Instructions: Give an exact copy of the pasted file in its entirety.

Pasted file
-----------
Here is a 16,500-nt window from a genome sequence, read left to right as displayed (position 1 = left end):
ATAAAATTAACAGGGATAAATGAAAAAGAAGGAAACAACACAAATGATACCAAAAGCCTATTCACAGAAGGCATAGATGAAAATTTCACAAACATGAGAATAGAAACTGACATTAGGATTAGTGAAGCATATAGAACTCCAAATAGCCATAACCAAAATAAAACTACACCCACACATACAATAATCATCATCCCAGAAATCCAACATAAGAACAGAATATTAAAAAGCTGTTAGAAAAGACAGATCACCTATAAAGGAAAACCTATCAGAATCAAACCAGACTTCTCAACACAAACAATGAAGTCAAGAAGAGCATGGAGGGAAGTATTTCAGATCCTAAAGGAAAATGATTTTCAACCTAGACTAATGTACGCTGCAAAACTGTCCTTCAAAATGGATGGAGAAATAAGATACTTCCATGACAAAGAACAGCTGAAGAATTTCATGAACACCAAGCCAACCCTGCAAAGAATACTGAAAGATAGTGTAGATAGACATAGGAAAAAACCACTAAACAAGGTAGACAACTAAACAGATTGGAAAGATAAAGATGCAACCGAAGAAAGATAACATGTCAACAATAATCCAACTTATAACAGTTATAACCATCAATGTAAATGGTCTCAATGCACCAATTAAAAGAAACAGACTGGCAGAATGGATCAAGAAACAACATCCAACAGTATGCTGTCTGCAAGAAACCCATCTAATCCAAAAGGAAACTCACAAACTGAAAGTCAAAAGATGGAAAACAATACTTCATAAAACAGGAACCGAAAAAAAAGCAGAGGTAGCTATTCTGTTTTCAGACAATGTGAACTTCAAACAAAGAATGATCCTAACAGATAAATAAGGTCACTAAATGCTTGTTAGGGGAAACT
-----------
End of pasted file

Here is a 16,500-nt window from a genome sequence, read left to right as displayed (position 1 = left end):
ATAAAATTAACAGGGATAAATGAAAAAGAAGGAAACAACACAAATGATACCAAAAGCCTATTCACAGAAGGCATAGATGAAAATTTCACAAACATGAGAATAGAAACTGACATTAGGATTAGTGAAGCATATAGAACTCCAAATAGCCATAACCAAAATAAAACTACACCCACACATACAATAATCATCATCCCAGAAATCCAACATAAGAACAGAATATTAAAAAGCTGTTAGAAAAGACAGATCACCTATAAAGGAAAACCTATCAGAATCAAACCAGACTTCTCAACACAAACAATGAAGTCAAGAAGAGCATGGAGGGAAGTATTTCAGATCCTAAAGGAAAATGATTTTCAACCTAGACTAATGTACGCTGCAAAACTGTCCTTCAAAATGGATGGAGAAATAAGATACTTCCATGACAAAGAACAGCTGAAGAATTTCATGAACACCAAGCCAACCCTGCAAAGAATACTGAAAGATAGTGTAGATAGACATAGGAAAAAACCACTAAACAAGGTAGACAACTAAACAGATTGGAAAGATAAAGATGCAACCGAAGAAAGATAACATGTCAACAATAATCCAACTTATAACAGTTATAACCATCAATGTAAATGGTCTCAATGCACCAATTAAAAGAAACAGACTGGCAGAATGGATCAAGAAACAACATCCAACAGTATGCTGTCTGCAAGAAACCCATCTAATCCAAAAGGAAACTCACAAACTGAAAGTCAAAAGATGGAAAACAATACTTCATAAAACAGGAACCGAAAAAAAAGCAGAGGTAGCTATTCTGTTTTCAGACAATGTGAACTTCAAACAAAGAATGATCCTAACAGATAAATAAGGTCACTAAATGCTTGTTAGGGGAAACT